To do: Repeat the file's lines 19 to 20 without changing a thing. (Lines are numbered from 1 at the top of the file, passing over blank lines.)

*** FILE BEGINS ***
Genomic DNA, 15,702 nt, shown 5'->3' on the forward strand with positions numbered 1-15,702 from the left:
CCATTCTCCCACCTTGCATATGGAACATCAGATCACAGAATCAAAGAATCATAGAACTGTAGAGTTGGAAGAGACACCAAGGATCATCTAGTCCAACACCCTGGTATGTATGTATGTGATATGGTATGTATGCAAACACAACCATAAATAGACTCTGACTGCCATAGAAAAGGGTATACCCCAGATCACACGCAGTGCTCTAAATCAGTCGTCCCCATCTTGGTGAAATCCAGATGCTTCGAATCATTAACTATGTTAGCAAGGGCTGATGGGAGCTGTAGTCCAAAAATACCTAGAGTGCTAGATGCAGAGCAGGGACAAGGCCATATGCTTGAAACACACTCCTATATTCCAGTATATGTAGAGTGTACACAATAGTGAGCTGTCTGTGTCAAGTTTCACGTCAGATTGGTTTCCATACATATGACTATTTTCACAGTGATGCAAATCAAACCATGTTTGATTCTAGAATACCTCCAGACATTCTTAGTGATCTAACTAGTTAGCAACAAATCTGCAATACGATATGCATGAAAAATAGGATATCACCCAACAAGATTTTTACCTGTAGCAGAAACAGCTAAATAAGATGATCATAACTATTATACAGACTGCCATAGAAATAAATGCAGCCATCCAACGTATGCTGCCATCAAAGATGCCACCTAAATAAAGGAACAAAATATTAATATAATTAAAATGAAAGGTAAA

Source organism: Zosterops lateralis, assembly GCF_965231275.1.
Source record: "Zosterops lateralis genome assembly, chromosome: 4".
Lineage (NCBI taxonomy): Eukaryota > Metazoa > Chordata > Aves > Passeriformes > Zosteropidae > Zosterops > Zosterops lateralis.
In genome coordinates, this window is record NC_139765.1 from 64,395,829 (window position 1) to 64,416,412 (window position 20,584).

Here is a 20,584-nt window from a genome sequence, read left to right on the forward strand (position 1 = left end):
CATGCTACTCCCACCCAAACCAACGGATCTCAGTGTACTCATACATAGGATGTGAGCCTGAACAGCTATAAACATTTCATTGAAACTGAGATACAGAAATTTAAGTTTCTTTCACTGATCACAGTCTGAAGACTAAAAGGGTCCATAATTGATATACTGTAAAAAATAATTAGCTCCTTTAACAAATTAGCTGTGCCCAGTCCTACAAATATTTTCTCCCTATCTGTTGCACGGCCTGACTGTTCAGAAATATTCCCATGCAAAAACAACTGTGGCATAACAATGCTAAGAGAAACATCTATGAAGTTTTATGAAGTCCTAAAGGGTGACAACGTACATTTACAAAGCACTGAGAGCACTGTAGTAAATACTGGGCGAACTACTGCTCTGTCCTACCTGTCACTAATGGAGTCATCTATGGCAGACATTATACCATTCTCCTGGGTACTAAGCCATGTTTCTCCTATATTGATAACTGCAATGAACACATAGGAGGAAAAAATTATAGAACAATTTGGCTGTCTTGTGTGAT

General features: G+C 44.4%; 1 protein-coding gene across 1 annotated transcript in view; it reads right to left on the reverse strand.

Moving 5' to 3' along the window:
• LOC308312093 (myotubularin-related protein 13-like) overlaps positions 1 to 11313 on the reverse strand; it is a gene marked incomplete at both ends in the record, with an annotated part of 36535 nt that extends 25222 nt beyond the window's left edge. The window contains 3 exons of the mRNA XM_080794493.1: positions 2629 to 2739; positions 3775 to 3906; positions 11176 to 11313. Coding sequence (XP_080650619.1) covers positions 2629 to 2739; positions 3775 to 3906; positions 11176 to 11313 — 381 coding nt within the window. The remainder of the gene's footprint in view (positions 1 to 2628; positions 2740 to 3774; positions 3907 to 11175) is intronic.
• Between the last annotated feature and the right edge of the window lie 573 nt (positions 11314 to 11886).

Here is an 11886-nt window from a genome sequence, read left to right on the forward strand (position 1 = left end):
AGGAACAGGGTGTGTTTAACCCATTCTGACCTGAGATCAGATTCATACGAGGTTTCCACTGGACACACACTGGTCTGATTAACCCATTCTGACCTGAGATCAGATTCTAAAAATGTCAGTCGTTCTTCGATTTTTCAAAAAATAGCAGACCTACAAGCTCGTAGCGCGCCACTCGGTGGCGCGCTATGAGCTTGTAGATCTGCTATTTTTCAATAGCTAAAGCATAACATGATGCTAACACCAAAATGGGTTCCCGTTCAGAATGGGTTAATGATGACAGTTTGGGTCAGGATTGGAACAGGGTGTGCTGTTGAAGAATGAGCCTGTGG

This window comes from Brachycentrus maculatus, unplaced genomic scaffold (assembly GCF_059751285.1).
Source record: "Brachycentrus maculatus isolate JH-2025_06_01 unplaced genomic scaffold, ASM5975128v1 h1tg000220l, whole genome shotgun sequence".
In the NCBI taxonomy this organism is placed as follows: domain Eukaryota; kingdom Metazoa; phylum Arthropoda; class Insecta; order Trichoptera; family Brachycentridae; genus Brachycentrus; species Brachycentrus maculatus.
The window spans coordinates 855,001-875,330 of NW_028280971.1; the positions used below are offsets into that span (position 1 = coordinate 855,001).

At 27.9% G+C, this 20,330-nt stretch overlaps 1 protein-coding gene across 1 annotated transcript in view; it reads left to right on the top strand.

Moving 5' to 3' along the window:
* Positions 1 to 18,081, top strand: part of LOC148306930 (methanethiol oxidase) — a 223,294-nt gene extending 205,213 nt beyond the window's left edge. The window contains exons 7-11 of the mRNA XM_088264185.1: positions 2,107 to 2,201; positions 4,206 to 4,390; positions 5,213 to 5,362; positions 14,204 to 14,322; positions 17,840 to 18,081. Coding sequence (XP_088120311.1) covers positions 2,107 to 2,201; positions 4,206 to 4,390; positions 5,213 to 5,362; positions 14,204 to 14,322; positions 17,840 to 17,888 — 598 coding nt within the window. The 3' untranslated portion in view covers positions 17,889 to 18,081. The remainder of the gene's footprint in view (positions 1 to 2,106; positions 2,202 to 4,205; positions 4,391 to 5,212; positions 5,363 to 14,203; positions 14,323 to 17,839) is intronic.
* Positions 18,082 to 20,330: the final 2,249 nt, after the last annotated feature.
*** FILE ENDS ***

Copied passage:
At 27.9% G+C, this 20,330-nt stretch overlaps 1 protein-coding gene across 1 annotated transcript in view; it reads left to right on the top strand.

Moving 5' to 3' along the window: